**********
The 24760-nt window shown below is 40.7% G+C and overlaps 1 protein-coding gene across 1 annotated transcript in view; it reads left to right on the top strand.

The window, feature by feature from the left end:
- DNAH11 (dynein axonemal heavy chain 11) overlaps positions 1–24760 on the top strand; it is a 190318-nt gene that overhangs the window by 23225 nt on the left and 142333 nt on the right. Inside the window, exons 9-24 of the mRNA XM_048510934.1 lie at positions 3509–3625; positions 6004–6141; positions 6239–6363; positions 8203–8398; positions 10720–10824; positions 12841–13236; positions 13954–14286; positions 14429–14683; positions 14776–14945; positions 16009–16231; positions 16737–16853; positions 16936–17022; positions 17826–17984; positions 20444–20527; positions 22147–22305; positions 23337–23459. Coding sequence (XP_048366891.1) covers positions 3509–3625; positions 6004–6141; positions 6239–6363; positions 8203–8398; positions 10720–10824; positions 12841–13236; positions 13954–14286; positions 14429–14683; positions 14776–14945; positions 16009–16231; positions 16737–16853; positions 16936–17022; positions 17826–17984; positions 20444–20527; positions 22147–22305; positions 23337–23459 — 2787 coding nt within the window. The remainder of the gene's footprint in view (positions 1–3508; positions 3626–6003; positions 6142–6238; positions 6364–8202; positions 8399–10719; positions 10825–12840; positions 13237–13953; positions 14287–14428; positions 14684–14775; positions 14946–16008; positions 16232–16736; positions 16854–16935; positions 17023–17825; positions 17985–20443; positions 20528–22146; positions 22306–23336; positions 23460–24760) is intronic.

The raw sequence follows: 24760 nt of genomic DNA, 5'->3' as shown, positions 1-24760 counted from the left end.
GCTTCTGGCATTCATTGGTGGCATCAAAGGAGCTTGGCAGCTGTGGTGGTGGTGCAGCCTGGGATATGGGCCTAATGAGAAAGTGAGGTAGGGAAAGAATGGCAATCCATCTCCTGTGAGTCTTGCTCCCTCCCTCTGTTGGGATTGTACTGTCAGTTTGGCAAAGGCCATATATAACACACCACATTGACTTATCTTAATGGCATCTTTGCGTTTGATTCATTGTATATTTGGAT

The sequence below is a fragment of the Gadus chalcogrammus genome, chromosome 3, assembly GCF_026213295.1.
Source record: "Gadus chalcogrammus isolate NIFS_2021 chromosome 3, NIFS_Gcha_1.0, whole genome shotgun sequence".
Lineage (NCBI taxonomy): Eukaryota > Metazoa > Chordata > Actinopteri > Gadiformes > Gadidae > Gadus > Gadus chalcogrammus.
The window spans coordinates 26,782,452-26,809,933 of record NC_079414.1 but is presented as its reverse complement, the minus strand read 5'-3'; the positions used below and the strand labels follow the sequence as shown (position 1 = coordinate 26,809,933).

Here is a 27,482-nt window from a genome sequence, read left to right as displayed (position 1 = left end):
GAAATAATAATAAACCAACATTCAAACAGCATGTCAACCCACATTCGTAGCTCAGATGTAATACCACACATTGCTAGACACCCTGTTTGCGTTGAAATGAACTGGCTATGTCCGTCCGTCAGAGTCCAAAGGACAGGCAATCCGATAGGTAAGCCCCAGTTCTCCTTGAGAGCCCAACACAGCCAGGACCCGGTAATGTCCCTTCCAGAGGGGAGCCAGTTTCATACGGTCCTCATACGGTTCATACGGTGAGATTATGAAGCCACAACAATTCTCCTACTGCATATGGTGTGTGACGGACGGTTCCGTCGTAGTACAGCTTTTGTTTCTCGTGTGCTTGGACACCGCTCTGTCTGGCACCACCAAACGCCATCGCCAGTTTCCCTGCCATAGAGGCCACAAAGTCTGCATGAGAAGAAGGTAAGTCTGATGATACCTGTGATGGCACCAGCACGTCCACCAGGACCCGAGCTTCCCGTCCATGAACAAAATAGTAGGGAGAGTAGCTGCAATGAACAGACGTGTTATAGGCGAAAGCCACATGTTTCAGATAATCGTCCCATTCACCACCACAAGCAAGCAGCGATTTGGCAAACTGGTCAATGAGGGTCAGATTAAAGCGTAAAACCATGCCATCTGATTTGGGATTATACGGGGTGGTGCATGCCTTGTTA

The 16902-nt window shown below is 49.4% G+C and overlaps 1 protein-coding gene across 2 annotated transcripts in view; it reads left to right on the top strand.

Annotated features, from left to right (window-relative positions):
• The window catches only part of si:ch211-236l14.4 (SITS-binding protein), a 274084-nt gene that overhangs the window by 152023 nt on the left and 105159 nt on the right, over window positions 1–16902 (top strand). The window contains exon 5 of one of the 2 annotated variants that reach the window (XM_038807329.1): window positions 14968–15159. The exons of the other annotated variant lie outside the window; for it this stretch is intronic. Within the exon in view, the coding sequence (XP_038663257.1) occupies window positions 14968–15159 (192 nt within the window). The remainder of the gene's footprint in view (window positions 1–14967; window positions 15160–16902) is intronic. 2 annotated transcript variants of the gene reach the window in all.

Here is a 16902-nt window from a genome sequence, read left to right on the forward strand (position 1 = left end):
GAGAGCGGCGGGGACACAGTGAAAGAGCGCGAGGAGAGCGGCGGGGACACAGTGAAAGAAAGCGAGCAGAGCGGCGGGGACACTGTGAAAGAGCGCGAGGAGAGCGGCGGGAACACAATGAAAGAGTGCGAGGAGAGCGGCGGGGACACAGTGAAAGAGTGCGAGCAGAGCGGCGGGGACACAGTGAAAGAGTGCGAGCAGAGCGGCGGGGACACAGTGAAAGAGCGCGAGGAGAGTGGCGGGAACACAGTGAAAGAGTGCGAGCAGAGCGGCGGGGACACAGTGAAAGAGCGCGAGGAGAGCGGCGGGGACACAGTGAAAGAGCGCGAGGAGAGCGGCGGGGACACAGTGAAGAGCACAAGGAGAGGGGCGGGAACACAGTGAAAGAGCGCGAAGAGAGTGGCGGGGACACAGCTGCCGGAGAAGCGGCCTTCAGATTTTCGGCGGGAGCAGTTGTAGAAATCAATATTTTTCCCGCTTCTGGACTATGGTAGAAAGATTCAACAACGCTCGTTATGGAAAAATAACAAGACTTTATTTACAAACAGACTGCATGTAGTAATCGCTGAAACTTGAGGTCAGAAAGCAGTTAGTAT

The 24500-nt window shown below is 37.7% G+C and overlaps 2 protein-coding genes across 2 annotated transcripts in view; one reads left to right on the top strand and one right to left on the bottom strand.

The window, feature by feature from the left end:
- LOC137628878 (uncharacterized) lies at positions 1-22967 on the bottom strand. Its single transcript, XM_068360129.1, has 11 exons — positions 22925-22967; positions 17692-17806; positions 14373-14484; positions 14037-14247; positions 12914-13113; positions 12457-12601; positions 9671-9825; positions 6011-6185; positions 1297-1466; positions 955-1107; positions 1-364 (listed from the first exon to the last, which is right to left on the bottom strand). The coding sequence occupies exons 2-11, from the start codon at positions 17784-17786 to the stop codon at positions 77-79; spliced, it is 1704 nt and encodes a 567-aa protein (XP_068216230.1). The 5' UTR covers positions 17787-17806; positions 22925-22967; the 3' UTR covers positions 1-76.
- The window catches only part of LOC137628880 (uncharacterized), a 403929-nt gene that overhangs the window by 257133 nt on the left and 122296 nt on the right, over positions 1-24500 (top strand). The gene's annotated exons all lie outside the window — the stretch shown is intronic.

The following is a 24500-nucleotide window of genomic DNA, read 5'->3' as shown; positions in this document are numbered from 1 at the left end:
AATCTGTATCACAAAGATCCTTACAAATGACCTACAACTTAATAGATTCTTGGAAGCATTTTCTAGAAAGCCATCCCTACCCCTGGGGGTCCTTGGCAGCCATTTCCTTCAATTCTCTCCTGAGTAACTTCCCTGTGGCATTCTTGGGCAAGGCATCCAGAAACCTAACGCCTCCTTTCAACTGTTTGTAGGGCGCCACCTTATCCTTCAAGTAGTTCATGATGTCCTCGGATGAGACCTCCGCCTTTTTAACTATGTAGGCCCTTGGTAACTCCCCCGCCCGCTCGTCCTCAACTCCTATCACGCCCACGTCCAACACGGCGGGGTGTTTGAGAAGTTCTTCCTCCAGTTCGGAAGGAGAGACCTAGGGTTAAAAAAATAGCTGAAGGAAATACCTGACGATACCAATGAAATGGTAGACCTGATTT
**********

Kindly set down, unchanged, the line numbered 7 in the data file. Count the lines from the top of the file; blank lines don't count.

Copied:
Source record: "Gadus chalcogrammus isolate NIFS_2021 chromosome 3, NIFS_Gcha_1.0, whole genome shotgun sequence".